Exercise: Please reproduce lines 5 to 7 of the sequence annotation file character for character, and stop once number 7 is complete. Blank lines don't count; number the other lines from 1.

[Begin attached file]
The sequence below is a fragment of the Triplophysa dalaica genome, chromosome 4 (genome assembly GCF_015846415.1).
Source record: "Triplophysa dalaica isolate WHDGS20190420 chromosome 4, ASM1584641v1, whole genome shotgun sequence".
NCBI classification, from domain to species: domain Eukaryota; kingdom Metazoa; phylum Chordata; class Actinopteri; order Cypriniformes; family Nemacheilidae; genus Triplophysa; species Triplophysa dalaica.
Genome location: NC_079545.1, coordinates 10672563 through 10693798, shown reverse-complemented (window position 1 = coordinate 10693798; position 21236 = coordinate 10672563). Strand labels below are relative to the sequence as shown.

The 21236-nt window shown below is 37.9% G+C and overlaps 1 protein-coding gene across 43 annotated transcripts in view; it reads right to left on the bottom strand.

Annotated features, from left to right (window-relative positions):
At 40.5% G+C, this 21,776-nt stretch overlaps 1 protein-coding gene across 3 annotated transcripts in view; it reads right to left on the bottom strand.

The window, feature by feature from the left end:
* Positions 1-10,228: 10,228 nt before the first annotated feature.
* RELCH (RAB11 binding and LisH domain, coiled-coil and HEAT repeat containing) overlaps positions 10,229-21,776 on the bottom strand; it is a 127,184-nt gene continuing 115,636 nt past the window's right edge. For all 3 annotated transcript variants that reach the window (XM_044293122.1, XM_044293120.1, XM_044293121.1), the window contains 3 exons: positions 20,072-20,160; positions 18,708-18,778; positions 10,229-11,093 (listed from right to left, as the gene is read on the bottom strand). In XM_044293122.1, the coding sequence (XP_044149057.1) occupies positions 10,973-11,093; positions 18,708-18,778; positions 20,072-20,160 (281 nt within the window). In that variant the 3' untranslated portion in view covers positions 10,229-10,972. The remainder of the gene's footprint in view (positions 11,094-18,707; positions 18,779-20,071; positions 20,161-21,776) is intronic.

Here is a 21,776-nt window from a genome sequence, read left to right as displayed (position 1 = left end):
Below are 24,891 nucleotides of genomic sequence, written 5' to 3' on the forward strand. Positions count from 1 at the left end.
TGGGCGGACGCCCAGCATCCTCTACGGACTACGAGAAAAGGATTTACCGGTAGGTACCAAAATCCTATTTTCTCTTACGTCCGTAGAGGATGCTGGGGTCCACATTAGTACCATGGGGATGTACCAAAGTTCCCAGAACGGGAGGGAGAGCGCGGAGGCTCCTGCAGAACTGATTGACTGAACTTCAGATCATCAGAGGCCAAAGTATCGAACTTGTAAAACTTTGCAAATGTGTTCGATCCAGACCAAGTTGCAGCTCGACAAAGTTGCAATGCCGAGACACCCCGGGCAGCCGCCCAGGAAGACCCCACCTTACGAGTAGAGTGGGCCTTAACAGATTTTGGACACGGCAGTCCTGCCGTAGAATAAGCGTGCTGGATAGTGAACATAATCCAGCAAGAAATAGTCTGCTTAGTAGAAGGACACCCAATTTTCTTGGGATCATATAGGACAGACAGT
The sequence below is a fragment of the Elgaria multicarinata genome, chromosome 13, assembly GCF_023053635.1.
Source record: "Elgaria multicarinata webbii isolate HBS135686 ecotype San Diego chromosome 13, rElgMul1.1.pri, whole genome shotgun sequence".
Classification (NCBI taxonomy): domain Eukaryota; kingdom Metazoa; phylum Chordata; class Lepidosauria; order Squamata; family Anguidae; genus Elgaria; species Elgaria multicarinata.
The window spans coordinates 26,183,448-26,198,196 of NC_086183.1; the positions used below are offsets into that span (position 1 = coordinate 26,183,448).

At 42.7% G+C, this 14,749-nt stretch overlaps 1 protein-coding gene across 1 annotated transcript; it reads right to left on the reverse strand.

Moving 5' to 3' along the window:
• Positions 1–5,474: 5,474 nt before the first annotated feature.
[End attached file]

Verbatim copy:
The 21236-nt window shown below is 37.9% G+C and overlaps 1 protein-coding gene across 43 annotated transcripts in view; it reads right to left on the bottom strand.

Annotated features, from left to right (window-relative positions):
At 40.5% G+C, this 21,776-nt stretch overlaps 1 protein-coding gene across 3 annotated transcripts in view; it reads right to left on the bottom strand.